More Iowa cities mobilizing for flooding along river
Des Moines, Iowa — Authorities in several Iowa cities were mobilizing resources Friday to handle flooding from a rain-swollen river that has forced evacuations in several communities upstream, while a Wisconsin town was recovering from storms now blamed for two deaths.
More rain fell Thursday night and early Friday in the area, and the National Weather Service said the threat for more rain and flash-flooding remained high along the Cedar River in northeastern Iowa.
Just across the Mississippi River in Wisconsin, residents of Victory, a tiny community at the base of a river bluff, were recovering from torrential rains, flooding and mudslides that caused two deaths.
Vernon County sheriff’s officials said Friday that floodwaters filled 79-year-old Joseph Menne’s pickup truck when the trailer he was pulling got stuck in 6 feet of water. Menne was reported missing about 7 p.m. Thursday, and his body was found about two hours later.
Authorities said another resident, 53-year-old Michael McDonald, died Thursday after his house slid down the side of a bluff and onto state Highway 35.
“In my 33 years in Vernon County law enforcement, this is the worst I’ve ever seen,” Sheriff John Spears said at the site of the Victory cleanup. “This has been devastating.”
In Iowa, Cedar Falls officials have been talking to residents about possibly evacuating low-lying neighborhoods. The dike system protecting downtown was expected to hold, but Public Safety Director Jeff Olson said it will be patrolled. The Cedar River was expected to crest in the area Saturday afternoon, at about 2 feet below the record crest of 102.1 feet in June 2008.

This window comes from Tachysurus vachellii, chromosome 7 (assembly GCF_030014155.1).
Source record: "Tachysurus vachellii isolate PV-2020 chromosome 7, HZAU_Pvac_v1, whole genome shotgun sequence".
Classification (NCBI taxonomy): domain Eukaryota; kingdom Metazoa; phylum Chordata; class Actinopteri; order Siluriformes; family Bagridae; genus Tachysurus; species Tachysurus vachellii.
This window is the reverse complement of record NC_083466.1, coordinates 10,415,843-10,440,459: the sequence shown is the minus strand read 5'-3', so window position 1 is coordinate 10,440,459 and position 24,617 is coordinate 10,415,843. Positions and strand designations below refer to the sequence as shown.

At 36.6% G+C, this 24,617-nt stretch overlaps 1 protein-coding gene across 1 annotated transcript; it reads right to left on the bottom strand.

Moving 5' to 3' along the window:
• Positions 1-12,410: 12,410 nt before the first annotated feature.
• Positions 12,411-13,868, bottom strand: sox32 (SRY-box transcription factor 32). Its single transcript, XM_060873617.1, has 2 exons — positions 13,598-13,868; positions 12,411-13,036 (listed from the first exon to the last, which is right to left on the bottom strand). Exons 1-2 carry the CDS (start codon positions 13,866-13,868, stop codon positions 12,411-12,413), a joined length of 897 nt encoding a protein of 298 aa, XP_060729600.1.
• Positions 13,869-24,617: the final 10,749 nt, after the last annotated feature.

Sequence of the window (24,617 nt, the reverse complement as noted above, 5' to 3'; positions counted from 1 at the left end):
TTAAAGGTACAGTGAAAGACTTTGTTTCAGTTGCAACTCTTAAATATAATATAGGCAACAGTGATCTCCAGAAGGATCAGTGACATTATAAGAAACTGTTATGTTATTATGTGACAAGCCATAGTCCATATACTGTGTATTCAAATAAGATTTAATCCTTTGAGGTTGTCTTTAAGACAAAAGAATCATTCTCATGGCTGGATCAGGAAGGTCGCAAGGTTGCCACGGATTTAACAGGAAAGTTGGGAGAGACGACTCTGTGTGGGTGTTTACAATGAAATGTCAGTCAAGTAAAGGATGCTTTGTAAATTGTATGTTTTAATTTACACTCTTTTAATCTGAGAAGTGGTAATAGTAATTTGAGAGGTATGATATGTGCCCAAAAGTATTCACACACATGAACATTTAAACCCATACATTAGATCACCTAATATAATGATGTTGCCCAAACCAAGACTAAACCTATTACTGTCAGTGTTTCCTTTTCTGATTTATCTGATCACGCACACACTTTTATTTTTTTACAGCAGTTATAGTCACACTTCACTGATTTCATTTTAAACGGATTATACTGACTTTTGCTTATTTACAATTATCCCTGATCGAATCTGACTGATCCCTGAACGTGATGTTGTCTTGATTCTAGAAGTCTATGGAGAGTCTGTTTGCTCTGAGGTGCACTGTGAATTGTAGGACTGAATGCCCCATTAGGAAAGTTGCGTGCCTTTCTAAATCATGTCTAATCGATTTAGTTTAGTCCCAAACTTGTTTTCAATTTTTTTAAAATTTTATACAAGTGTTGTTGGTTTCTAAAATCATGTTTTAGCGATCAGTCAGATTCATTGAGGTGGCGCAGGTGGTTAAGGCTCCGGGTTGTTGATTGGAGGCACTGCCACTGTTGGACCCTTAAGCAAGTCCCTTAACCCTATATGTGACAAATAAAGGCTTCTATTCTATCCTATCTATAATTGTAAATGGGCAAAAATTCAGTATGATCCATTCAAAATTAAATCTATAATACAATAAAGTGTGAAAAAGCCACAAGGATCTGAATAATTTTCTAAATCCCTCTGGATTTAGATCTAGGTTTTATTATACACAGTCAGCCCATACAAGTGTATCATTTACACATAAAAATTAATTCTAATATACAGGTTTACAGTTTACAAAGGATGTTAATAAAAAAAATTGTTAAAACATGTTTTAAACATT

Waterloo has closed several storm sewer floodgates, activated lift stations and put up flood control walls at several spots downtown. Several downtown bridges may close, and the fire department has been lining up extra boats for water rescues.
Portable dams, barriers and pumps were being deployed around Cedar Rapids, where the river was expected to crest Monday at about 7 feet below the June 2008 crest of 31 feet. But even at the lower level, street flooding was expected in several areas, including the downtown core.
“We’re very concerned about the downtown,” said Mike Goldberg, director of Linn County Emergency Management.
Another eastern Iowa river, the Shell Rock, also has forced evacuations as it left its banks. Clarksville Police Chief Barry Mackey said that on Thursday night, water overtopped the levee that runs down the east side of the Shell Rock River, just west of the Butler County community of about 1,400 people. Several homes were surrounded by water, including his, Mackey said.